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Latest Report on Journalist Situation and the Modern Technology Aid

December 20, 2011

Latest Report on Journalist Situation and the Modern Technology Aid

In the INSI report published in New York Times, an unheadlined graph shows no fewer than 18 journalists in Iraq had been confiscated of belongings including laptops, mobile phones, and their journalist’s cameras. Again, their names are unknown, because they were locals, Iraqis singled out by Iraqis and without fear of arrest and punishment from that dysfunctional government. Said the UN: They are being “assassinated with utmost impunity”. In view of the spotlight the military in Iraq rightly attracts for any suspected violation of the rules of engagement, it has to be noted that in this conflict most of the underreported deaths are due to sectarian and religious hatreds, “terrorists, insurgents and other unidentified murderers” in INSI’s language.

For a complete list of their gadgets: iPad, Gadgets And Tablet Devices Chronicle

They have no respect, as they may well understand it, for the role of journalists as neutral observers. It does not help either when political leaders make use of these devices in the democracies recoil from that ideal.  Most of the mentioned devices are gadgets for modern media coverage.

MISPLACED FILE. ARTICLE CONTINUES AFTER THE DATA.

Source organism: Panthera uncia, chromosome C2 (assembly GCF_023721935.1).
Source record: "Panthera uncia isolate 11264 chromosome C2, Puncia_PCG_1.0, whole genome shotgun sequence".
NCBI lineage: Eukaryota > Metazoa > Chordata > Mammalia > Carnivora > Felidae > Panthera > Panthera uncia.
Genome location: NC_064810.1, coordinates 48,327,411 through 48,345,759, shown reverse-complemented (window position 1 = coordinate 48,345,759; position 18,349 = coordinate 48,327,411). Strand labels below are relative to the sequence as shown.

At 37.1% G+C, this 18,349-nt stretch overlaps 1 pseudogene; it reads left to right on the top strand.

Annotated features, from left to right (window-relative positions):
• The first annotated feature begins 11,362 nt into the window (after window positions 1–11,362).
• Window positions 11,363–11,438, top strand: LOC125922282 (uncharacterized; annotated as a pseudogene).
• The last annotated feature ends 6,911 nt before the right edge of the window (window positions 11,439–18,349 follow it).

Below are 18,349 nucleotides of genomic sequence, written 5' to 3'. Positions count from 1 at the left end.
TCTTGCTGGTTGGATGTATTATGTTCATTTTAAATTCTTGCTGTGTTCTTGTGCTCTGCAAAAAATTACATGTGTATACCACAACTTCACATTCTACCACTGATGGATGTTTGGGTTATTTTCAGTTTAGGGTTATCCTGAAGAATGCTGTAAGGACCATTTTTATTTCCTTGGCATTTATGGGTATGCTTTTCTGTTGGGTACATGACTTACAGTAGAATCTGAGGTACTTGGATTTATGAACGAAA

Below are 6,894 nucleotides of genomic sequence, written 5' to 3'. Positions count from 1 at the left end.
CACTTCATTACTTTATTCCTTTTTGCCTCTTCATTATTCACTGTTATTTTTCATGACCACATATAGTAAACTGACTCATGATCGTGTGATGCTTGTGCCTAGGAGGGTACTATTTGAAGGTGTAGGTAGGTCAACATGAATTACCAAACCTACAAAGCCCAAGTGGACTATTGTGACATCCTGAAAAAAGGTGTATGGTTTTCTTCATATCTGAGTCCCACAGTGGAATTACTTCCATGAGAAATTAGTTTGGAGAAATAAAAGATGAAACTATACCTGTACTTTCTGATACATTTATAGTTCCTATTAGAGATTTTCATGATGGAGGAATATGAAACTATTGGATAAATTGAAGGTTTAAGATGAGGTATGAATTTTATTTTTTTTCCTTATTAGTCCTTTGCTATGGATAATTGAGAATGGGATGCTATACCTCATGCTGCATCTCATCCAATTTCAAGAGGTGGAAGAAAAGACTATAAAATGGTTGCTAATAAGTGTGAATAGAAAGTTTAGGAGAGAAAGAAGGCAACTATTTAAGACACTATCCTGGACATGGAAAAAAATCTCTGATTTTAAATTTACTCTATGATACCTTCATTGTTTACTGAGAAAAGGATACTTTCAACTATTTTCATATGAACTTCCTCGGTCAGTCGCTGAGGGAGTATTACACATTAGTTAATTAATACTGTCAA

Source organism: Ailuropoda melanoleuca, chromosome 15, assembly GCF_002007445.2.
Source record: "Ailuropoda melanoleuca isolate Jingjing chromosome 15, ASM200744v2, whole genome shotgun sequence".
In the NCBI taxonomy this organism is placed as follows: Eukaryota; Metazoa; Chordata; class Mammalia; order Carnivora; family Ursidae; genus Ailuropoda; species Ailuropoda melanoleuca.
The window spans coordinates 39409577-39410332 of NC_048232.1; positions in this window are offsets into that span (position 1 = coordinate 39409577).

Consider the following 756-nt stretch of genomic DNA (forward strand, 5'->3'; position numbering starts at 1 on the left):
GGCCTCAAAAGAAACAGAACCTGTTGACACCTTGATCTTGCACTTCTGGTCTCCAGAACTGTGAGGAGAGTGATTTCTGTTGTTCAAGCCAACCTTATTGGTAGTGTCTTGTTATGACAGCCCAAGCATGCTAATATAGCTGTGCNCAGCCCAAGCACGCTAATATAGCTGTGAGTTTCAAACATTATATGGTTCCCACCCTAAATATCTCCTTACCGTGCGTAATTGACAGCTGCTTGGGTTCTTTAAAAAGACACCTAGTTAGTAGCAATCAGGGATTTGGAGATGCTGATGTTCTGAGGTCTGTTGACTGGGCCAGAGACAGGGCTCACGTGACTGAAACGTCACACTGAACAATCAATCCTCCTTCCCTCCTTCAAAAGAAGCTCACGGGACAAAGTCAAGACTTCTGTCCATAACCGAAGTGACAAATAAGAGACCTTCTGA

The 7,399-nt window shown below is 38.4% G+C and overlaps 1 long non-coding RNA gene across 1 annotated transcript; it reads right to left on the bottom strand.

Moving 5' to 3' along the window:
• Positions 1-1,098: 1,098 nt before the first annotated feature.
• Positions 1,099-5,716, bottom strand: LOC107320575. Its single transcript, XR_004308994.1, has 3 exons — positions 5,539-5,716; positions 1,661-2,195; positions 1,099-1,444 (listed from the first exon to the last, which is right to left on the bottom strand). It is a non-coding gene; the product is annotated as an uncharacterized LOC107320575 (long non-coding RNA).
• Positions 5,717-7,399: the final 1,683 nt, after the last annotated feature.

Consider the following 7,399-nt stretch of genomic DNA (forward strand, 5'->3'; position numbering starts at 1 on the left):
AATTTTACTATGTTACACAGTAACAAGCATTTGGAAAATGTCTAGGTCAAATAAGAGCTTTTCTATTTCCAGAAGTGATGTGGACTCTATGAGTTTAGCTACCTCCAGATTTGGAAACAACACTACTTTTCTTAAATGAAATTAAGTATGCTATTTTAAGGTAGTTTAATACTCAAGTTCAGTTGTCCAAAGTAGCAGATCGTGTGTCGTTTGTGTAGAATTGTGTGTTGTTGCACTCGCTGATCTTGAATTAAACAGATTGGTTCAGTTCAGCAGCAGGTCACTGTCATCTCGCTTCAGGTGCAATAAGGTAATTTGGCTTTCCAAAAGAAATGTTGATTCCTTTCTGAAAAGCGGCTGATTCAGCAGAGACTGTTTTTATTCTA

See The Gadget Blog – Tech Updates and Mobile Devices

Media High-tech GadgetsMedia High-tech Gadgets

Reporters risking their lives in Iraq earned the odium that accompanies the telling of unpalatable truths. In the first Gulf War, CNN’s Peter Arnett, reporting from Baghdad as US missiles landed, was accused by members of Congress of giving “the demented dictator propaganda mouthpiece to over 100 nations.” The BBC, for doing the same, was denounced in Parliament as “The Baghdad Broadcasting Corporation”.

What can be done? The cause is not hopeless. Ireland set an example. Following the outcry in 1996 over the killing of Veronica Guerin, the government devised new laws to indict the leaders of the criminal gang who organized her murder. In 2005 in the troubled state of Mexico, its President Vincente Fox responded to protests by appointing a special prosecutor to investigate violence against journalists. Brazil convicted the killer of Tim Lopes on a 5 to 4 jury vote and he was sentenced to 28 and a half years in prison.

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